Ayurveda Q & A PDF Print E-mail
User Rating: / 2
PoorBest 
Written by Dr. David Simon   

Ayurveda has been practiced in the US for only about 30 years, yet it is one of the systems of medicine native to India and is thousands of years old. Readers are invited to submit questions for “Ayurveda Q & A” to This e-mail address is being protected from spambots. You need JavaScript enabled to view it .

Dr. David Simon
Dr. David Simon

Q: I have an addiction to alcohol. I have had a very turbulent past and have been drinking since I was fourteen years old. I am now forty-six and alcohol is how I escape or deal with my fears. I have been meditating for quite some time, and when I feel the urge to drink, I know I should meditate, but I am finding at times that I am weak. I want my intentions to be stronger and the cravings to stop. I have attempted AA meetings and find them very negative – they make me feel very powerless. I know I have the power to conquer fear and this addiction that I’ve had for thirty-three years. I want my life back and am making a commitment to do so. Is meditation enough?

A: Everyone is addicted to something. The challenge is to choose an addiction with positive side effects. You learned in your childhood that alcohol gave you temporary relief, and you resort to it as the default way of managing your life. It’s my experience that while meditation is a core component of overcoming an addiction, it is not enough on its own. I suggest that you identify a professional addiction counselor or a treatment program in your community and make the commitment to address the challenge directly. Alcohol is almost always a poor substitute for love, so take an honest look at your core relationships and see what you can do to enhance the flow of nourishment. There are four main steps to ending your addiction:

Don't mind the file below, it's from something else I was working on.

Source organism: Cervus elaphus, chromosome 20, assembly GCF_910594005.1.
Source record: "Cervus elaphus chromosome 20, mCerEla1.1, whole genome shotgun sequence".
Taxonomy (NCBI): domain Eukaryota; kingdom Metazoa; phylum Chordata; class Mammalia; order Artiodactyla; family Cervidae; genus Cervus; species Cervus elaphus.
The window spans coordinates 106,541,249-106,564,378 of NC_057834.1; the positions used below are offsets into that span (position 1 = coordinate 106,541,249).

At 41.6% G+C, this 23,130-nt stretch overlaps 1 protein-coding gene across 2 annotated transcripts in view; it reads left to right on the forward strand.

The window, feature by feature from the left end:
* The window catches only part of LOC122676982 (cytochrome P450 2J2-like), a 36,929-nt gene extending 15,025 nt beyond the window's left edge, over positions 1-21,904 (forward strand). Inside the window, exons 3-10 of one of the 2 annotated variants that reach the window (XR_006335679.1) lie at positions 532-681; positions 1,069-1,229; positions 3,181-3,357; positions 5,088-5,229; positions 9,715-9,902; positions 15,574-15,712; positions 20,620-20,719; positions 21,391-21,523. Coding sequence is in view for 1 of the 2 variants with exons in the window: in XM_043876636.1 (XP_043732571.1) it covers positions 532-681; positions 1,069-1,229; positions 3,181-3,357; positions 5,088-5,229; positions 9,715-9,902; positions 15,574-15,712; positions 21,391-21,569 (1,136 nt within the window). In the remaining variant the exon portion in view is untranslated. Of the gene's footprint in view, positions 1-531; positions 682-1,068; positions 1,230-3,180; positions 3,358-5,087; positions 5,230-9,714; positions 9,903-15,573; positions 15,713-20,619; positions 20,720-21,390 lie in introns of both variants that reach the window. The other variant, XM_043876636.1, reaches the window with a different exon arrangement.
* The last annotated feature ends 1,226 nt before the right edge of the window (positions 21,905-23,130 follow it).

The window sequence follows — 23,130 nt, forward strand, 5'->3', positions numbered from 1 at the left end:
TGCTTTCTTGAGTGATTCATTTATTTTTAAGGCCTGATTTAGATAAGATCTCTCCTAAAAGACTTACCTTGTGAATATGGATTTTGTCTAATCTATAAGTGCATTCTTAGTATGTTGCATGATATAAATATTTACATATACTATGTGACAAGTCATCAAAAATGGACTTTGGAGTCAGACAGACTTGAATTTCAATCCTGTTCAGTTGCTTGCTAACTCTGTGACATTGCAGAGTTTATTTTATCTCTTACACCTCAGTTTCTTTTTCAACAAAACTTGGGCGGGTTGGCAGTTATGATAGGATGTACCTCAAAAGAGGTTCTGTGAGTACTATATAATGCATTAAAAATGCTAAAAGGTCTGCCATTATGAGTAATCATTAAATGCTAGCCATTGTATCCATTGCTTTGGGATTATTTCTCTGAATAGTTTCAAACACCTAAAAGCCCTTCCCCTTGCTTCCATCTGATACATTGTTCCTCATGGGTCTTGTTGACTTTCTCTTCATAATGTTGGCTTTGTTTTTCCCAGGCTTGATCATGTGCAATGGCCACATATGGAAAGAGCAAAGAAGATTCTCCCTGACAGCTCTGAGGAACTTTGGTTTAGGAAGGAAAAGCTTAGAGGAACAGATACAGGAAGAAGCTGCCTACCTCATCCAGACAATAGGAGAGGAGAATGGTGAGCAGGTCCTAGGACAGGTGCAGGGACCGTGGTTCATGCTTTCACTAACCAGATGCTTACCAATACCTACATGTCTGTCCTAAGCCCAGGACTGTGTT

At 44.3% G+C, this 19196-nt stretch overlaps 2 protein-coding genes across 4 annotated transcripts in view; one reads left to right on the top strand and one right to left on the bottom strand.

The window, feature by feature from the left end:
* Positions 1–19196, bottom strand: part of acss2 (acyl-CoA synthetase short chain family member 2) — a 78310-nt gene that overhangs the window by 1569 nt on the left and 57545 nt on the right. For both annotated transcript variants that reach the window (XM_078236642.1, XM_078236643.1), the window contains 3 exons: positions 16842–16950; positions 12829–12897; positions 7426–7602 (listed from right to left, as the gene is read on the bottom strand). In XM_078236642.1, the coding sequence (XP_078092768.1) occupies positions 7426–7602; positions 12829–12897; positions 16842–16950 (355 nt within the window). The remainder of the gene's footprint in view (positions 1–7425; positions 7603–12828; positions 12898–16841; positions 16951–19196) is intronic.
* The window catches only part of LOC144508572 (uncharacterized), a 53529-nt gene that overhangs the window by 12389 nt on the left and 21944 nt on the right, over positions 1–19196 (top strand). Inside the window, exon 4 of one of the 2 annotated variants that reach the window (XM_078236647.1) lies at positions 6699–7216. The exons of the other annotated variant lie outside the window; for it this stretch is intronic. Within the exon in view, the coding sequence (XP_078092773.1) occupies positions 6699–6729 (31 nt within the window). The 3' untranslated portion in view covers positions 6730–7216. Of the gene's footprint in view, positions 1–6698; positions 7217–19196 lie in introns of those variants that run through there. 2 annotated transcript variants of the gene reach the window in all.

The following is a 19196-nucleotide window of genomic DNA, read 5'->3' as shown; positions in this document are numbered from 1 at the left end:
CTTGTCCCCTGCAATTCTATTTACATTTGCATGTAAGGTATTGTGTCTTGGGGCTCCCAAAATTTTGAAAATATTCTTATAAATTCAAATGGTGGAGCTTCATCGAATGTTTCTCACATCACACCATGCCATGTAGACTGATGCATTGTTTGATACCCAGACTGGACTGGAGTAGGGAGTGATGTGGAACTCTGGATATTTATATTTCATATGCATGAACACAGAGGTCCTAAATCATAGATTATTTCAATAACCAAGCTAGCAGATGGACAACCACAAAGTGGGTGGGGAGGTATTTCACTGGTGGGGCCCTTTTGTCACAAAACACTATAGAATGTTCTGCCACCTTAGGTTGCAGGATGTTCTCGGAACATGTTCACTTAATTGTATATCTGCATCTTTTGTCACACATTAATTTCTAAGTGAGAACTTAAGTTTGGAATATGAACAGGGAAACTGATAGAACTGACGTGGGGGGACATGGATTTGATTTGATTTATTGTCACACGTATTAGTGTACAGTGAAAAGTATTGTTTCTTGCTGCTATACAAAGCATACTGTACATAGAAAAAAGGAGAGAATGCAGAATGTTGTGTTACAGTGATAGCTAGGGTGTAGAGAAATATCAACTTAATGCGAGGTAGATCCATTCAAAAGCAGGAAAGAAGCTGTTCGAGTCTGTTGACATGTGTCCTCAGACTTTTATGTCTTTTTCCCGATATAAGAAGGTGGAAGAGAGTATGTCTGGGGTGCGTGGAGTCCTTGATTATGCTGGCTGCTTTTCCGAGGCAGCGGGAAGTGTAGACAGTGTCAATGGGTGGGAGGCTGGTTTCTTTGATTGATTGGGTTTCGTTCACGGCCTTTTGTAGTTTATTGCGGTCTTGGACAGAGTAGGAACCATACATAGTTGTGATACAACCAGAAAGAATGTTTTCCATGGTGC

1. Stop drinking.
  2. Identify the need that alcohol has been filling.
  3. Find a healthy substitute to nourish that inner need.
  4. Become part of a community that supports the expansion of your happiness and well-being.

At the root of addiction is a natural impulse to satisfy our human needs for security, comfort, self-esteem, sensory gratification and power. But at a deeper level, we know that that our addictions cannot fill the emptiness inside ourselves and will not lead to lasting peace and inner satisfaction. Identifying the void you have been trying to fill and replacing life-damaging beliefs and behaviors with those that are life-supporting – including meditation and other practices for higher consciousness – will serve you immeasurably on your journey to healing and transformation. In addition to finding a professional counselor, you may benefit from using the program outlined in my book Freedom from Addiction.

Q: I have a debilitating irritable bowel syndrome (IBS) that was diagnosed years ago. Every time I eat, my stomach bloats and remains bloated all day. I take Prilosec and Gas-X, but no medication helps. I also have rings on my esophagus that I have had dilated, and they spasm and mimic chest pain tightness. Prilosec has given me polyps on stomach. Sometimes I just want to give up because eating is such a hardship. I constantly look six months pregnant, and on a very bad day, I look nine months pregnant. I am stressed and so is my body and no one has been able to help me. Please shed some light on this.

A: From an Ayurvedic perspective, you have a significant vata (air/ether elements) imbalance in your digestive tract resulting from weak digestive powers, known in Sanskrit as agni. Our experience at the Chopra Center is that the symptoms of IBS can be reduced through a holistic approach. First, if you don’t already have a meditation practice, my suggestion would be to learn a mind-quieting practice such as Primordial Sound Meditation, which helps heal the body and mind at a cellular level. According to a number of scientific studies, meditation and other stress management techniques can significantly reduce the symptoms of IBS.

Second, for a couple weeks, simplify your diet, eating only cooked basmati rice, steamed vegetables, and a mung dahl. Gradually add fresh ginger to kindle the digestive fire.